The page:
Some would say the current political posture in the United States returns Black people to a lesser space. However, Black higher education, specifically that offered at historically Black colleges and universities (HBCUs), is experiencing a resurgence. That is, in part, a result of affirmative action in the college admissions process being overturned recently by the Supreme Court, meaning that Black students have less of a chance sitting at the same table as their white counterparts.
As a result, some Black parents and families have recognized anew the benefits of the cultural and educational experiences of attending HBCUs. As someone who has had the privilege of matriculating at an HBCU, I’m appreciative of how they stress the value of understanding African American (Black) history and raise awareness of the struggles, setbacks and advancements we as a Black society face, and create space where members of the Black community willingly collaborate to advance their education and careers.
At Hampton University, which is rooted in recognition and celebration of our culture, tradition and heritage, I am often reminded of my origins and proudly embrace where I am, whose I am and who I am.
Where am I? At an institution that Booker T. Washington had to help clean to gain admission to; where Mary Peake taught slaves how to read and write; where the first reading of the Emancipation Proclamation was delivered; and where we harmonize over our motto: “The standard of excellence, an education for life.”
Whose am I? I am the seed of my ancestors. The reproduction of a fierce, passionate and thoughtful community. I belong to a never-ending heritage. I belong to an unstoppable legacy.
Who am I? I am a melanated woman confident in my skin. I am the changemaker in my community. I am the one that will educate today’s youth. I am the future of history. I am what systemic racism says I shall not be: I am Black history.
I was originally posed those three questions when I was enrolled in Honors University 101. Throughout the course, we spent our class time visiting various historical landmarks on campus. As we learned about the background of each place, our professor often asked us, “How does being in the same space your ancestors once were make you feel?”
The question piqued me. Many times, I would leave the class intent on conducting further research on the figures that we dis- cussed. My HBCU had become my platform for enhancing and strengthening my connection with the roots of Black history.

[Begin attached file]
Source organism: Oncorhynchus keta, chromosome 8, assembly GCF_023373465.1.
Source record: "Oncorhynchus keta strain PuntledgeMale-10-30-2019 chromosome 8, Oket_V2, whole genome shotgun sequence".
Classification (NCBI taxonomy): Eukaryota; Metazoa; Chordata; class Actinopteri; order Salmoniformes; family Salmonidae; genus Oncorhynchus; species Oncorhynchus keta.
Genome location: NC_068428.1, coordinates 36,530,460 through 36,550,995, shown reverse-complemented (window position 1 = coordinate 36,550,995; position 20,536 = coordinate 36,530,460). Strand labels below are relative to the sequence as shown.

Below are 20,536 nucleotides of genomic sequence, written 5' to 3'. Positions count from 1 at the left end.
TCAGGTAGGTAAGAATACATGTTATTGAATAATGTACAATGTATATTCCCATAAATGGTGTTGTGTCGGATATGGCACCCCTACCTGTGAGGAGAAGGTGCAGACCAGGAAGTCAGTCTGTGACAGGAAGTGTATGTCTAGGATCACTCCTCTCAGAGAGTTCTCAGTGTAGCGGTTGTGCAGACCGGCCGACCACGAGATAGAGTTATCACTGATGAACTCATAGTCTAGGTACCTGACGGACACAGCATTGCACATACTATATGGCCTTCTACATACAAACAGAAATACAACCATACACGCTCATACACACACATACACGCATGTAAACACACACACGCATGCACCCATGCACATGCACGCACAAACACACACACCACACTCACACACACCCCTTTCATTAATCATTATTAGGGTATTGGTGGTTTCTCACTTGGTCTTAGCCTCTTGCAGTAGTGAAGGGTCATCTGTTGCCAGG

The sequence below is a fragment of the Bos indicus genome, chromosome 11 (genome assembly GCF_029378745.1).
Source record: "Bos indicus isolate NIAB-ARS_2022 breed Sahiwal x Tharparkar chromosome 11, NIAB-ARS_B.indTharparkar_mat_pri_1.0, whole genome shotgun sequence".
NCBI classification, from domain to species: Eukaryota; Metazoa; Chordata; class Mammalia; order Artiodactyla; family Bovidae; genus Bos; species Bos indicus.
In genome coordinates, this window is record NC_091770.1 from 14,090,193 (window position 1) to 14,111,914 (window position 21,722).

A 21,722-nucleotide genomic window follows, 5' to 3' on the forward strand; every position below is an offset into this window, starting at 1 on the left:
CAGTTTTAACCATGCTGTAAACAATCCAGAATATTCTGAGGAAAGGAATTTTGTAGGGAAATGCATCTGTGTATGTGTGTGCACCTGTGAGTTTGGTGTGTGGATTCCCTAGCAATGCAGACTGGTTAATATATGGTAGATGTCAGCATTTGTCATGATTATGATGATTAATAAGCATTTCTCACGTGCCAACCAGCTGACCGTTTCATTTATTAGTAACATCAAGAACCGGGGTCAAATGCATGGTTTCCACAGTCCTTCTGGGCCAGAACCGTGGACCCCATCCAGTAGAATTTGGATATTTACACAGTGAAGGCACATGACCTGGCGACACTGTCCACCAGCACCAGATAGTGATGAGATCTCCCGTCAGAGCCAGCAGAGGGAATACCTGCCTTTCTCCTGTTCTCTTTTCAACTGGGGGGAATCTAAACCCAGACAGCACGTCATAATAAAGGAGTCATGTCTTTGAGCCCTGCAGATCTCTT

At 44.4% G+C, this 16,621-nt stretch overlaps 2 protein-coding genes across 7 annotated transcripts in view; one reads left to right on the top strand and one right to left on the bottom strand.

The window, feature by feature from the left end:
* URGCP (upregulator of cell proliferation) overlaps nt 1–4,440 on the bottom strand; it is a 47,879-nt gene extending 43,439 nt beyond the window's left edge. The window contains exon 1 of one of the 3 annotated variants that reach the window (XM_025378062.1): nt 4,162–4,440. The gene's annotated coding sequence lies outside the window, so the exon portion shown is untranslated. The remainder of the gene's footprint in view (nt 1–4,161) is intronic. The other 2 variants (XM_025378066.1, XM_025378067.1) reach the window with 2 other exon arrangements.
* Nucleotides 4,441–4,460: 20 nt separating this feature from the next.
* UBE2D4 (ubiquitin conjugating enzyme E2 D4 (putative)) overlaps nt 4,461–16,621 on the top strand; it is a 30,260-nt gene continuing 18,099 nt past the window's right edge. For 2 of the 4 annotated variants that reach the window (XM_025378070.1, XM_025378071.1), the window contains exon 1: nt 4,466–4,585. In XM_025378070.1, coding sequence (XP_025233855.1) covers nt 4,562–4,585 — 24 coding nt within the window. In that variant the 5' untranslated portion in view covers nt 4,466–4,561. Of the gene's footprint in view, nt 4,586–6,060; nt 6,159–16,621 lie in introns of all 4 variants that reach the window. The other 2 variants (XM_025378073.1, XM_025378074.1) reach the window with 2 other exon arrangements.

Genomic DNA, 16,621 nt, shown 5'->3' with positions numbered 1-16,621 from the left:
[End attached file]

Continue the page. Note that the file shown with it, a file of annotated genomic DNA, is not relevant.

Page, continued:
That enrichment has not only been stimulated by faculty. I have also been enriched by conversations with fellow students like Ayan Harris and Gabriel Crawford, who have challenged me to think critically about the significance of Black history.
By way of illustration, here is part of a recent conversation we shared:
What does Black history mean to you?
AH: Being and living in your truth. No matter what, acknowledge and pay homage to those who came before us. We should allow the lessons of our ancestors to continue to guide us and give us hope and strength.
GC: Preserving Black culture, Black identities and Black experiences . . . Black history is keeping the records and the truth of Black history alive.
Who inspires you?
AH: Malcolm X. Despite being incarcerated, he grew closer to God and was able to recognize how he fell into the trap of white supremacy. He was then able to come out of that and become an amazing minister. He would connect with the people of the community. That is admirable to me.
GC: My great-grandmother, Mazie Coleman. After the Voting Rights Act of 1965 passed, she asked people to escort her to the polls because she felt uncomfortable going alone. It’s good to understand what she went through for me to understand why I can live a little more comfortably.
How do you find yourself making Black history?
AH: Paying attention to the arts . . . I ask myself how I can use my art, my film and my photography to reflect on the current times as a Black woman. I study artists like Nina Simone, Basquiat and Gordon Parks and examine how their work was almost linear to their time.
GC: Being at Hampton University and getting an education is probably the first step . . . It’s me gaining the knowledge to share with others. In terms of my career, learning Black history is helping me shape my stories as a future Black fiction writer.
Gabriel’s mention of Hampton being his avenue to making Black history is a reminder of how important my decision to commit to an HBCU has been. Inside of my classroom, throughout the campus and from discussions with my classmates, I notice how I’ve especially become more aware of the advancements we’ve made as a people.
More importantly, I’ve learned to cherish and genuinely appreciate the Black culture and history that continues to live on. For me, HBCUs are more than a place to educate yourself for your future plans; they are also a space that allows me to keep Black history in the mix of my education.
Mia Booth is a third-year English major, journalism minor at Hampton University in Hampton, Virginia. With aspirations to become a novelist, she plans to obtain her MFA in creative writing and to establish a foundation that supports underserved students with educational resources.